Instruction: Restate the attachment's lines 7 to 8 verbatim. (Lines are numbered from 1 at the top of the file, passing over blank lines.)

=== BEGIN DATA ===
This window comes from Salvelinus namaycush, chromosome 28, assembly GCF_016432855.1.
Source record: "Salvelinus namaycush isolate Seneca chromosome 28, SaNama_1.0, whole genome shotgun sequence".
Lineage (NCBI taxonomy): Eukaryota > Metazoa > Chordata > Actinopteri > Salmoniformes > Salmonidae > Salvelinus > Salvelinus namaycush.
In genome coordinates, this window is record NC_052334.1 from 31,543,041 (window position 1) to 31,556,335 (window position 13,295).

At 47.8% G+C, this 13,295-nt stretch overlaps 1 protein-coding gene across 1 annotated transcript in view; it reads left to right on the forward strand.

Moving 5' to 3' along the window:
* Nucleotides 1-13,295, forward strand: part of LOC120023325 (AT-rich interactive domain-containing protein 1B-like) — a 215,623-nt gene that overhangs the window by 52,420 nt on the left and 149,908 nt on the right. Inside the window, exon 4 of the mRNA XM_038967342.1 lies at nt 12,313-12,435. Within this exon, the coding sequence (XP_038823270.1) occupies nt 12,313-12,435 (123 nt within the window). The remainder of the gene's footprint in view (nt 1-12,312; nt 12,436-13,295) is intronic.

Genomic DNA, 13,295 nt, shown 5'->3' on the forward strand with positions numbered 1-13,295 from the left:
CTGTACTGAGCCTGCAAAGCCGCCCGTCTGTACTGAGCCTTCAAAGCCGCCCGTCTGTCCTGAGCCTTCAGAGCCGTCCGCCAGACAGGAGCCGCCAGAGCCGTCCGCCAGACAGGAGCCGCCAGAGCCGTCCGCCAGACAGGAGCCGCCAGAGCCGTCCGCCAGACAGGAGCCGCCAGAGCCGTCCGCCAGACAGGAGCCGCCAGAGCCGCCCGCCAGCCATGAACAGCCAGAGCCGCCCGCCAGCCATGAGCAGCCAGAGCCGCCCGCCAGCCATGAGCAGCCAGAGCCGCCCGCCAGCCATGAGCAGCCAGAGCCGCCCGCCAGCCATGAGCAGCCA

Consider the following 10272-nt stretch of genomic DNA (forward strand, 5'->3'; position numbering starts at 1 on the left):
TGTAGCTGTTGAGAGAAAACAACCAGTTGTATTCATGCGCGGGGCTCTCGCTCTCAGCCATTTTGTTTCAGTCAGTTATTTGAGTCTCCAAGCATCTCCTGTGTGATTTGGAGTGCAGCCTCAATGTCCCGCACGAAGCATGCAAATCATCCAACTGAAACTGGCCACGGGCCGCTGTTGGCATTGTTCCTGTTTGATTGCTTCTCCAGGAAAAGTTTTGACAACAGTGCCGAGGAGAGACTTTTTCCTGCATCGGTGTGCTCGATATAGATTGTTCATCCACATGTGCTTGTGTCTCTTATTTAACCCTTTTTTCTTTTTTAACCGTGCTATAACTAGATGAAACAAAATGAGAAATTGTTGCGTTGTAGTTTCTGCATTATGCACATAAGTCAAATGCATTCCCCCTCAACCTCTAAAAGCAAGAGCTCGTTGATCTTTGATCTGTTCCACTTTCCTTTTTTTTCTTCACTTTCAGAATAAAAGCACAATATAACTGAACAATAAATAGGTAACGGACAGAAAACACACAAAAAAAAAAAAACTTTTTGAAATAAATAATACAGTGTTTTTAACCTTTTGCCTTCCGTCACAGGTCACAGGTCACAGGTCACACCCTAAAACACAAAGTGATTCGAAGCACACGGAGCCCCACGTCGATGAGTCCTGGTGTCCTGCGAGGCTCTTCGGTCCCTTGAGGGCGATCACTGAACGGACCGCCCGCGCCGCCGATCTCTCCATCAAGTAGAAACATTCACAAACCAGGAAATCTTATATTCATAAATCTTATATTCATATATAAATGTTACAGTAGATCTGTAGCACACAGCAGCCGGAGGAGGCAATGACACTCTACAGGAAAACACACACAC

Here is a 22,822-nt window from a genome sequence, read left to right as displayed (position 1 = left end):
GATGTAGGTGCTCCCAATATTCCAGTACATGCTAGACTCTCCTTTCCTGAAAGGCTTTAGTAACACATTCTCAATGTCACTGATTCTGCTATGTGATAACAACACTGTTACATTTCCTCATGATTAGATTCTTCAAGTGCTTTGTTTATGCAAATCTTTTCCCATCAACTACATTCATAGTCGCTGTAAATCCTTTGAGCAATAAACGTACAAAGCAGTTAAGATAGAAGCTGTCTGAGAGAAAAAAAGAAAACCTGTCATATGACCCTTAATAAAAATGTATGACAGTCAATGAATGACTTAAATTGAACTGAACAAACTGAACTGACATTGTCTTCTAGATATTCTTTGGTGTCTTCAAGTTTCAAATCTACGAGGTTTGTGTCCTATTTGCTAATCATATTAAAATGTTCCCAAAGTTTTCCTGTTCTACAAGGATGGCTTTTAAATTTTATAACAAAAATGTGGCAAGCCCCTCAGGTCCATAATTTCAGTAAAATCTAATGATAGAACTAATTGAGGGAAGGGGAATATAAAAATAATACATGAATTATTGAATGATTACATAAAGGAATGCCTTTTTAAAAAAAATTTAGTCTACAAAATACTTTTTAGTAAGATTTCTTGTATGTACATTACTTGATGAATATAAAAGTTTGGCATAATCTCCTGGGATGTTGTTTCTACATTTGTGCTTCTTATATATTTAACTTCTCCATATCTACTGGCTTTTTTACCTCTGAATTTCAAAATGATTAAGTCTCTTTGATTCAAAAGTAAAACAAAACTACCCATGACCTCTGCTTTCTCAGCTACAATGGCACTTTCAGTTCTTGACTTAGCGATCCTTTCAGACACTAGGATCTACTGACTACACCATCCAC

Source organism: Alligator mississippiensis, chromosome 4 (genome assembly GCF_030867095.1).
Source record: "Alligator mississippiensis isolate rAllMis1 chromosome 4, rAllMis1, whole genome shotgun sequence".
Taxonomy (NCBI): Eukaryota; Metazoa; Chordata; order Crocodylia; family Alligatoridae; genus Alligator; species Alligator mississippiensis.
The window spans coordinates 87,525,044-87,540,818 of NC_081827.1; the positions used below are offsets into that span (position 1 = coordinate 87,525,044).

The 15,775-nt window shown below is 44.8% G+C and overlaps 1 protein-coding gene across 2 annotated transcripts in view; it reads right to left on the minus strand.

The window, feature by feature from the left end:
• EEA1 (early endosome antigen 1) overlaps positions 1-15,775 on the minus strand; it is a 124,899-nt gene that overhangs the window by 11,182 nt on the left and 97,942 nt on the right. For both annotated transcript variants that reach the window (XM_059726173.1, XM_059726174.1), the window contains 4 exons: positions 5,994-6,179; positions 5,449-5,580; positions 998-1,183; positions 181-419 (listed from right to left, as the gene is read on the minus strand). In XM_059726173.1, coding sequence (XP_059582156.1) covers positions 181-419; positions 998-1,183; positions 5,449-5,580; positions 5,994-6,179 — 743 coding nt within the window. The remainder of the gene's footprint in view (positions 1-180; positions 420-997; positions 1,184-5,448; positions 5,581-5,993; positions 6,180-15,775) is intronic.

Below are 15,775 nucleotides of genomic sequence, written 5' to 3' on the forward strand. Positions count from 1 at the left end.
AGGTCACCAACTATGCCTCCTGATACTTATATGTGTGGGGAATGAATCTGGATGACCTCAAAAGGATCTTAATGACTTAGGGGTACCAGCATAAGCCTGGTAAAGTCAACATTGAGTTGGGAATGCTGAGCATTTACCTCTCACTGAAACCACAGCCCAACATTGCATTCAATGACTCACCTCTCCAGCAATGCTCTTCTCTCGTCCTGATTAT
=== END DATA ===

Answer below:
* Nucleotides 1-13,295, forward strand: part of LOC120023325 (AT-rich interactive domain-containing protein 1B-like) — a 215,623-nt gene that overhangs the window by 52,420 nt on the left and 149,908 nt on the right. Inside the window, exon 4 of the mRNA XM_038967342.1 lies at nt 12,313-12,435. Within this exon, the coding sequence (XP_038823270.1) occupies nt 12,313-12,435 (123 nt within the window). The remainder of the gene's footprint in view (nt 1-12,312; nt 12,436-13,295) is intronic.

Genomic DNA, 13,295 nt, shown 5'->3' on the forward strand with positions numbered 1-13,295 from the left: